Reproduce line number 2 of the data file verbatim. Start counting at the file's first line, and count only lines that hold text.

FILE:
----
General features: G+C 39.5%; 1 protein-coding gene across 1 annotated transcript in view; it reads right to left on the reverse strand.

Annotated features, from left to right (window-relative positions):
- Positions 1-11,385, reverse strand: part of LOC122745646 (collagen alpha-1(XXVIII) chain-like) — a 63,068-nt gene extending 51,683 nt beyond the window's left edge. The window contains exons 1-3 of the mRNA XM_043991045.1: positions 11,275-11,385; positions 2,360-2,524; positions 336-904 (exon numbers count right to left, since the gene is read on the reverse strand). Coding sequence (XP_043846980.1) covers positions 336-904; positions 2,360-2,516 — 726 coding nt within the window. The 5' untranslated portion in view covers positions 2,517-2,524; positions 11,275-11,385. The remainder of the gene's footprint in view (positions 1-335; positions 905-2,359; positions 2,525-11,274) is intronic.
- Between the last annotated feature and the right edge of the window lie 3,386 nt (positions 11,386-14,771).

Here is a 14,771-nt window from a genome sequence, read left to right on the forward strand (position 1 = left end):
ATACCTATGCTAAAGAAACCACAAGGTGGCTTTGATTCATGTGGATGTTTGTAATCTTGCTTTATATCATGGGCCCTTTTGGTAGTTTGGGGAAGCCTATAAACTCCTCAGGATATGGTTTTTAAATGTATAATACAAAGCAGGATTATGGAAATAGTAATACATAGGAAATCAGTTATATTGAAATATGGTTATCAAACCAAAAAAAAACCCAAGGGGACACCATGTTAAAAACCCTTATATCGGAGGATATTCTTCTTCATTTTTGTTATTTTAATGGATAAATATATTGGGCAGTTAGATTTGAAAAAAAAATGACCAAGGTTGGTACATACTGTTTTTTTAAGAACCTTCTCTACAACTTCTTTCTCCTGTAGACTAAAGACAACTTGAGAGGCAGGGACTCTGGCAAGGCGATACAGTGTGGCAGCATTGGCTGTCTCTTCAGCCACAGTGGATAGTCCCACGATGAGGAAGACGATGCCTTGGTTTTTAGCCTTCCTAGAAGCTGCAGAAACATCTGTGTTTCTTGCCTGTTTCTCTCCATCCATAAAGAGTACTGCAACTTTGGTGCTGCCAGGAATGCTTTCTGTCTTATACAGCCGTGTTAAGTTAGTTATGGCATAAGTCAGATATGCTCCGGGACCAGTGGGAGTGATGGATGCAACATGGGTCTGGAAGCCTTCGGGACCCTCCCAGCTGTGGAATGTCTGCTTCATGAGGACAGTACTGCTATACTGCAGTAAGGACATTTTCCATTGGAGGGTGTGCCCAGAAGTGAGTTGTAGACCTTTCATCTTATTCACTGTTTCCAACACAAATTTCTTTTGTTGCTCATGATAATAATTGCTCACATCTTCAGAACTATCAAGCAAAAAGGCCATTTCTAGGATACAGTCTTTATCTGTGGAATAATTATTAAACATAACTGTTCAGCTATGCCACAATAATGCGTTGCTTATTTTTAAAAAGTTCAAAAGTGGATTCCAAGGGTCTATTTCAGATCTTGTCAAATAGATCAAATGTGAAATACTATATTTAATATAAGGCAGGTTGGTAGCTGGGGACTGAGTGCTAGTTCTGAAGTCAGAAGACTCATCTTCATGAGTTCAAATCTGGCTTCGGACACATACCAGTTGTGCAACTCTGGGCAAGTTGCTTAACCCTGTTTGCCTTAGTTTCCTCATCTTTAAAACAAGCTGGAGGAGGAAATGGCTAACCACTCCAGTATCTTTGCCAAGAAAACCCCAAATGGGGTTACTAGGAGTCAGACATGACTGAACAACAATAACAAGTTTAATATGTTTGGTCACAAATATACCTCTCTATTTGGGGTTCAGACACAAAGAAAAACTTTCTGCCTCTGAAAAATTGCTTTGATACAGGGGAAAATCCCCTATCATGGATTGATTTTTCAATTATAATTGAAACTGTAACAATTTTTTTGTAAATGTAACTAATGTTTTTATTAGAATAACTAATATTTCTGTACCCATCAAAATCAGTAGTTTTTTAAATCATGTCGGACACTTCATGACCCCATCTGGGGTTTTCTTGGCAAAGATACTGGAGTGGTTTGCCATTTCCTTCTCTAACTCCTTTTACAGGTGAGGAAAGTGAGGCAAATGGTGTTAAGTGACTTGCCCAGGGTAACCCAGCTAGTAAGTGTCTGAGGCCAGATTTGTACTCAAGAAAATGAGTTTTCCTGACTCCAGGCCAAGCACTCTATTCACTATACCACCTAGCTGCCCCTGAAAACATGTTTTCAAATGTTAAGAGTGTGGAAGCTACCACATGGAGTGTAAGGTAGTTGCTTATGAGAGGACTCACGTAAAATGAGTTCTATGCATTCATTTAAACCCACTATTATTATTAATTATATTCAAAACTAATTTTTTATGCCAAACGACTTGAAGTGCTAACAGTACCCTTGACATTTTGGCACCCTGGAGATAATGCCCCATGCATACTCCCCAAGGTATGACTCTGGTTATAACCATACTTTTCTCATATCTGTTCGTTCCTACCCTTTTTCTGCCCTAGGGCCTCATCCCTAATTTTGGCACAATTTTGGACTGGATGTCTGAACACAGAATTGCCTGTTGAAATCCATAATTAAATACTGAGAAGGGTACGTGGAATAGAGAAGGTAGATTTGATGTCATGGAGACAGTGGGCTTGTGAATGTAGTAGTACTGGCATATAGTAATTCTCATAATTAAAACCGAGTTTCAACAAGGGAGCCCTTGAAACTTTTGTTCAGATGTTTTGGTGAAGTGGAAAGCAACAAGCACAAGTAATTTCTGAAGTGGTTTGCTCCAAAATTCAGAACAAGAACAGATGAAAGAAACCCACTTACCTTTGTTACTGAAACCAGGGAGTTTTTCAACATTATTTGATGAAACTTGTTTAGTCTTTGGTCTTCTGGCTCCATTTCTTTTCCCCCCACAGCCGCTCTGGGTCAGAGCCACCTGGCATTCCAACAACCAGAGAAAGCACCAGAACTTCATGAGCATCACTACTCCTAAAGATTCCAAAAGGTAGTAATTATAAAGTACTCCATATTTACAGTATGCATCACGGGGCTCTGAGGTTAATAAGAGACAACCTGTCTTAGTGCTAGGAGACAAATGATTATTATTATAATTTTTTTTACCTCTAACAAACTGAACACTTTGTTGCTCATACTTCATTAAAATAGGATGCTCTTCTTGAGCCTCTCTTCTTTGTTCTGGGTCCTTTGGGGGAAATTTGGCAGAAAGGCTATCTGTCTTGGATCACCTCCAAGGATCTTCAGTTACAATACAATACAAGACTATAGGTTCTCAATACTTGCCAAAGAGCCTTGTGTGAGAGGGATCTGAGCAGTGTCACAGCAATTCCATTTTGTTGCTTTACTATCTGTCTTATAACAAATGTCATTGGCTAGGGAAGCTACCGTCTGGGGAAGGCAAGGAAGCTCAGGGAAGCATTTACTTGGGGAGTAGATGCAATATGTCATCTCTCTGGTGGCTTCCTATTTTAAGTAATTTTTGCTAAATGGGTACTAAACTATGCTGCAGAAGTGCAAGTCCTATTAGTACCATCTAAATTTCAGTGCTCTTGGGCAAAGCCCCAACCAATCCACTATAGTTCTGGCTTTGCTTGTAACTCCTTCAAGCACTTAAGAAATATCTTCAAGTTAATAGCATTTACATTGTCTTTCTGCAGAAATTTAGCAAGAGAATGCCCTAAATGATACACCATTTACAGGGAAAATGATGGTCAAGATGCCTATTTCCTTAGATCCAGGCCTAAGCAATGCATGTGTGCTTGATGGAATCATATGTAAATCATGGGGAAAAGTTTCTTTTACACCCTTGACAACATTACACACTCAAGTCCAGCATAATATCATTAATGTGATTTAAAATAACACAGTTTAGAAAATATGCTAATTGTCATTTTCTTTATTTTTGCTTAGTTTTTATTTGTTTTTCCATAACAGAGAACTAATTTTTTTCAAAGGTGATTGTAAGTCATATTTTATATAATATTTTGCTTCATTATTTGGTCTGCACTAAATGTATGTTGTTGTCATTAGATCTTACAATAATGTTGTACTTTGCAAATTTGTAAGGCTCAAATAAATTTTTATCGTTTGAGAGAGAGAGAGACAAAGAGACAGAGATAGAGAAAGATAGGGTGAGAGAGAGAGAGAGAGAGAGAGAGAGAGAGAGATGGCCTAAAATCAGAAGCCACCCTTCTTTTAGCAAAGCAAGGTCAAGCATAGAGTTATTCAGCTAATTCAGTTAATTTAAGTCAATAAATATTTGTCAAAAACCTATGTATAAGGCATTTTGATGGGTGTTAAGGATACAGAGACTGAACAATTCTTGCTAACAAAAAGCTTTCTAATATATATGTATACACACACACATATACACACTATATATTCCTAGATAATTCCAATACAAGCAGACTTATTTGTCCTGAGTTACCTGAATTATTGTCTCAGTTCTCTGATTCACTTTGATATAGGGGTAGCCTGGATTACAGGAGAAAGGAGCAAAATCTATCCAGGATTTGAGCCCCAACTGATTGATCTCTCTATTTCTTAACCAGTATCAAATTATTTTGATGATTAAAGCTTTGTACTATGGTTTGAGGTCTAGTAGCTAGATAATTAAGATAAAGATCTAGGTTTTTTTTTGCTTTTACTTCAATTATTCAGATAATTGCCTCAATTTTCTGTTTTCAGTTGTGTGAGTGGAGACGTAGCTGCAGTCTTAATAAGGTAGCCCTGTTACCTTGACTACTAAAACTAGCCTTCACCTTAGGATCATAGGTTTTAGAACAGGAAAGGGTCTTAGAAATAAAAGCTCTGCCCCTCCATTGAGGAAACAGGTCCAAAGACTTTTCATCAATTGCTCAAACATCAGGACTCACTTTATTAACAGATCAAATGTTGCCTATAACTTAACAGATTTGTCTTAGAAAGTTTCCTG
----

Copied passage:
Annotated features, from left to right (window-relative positions):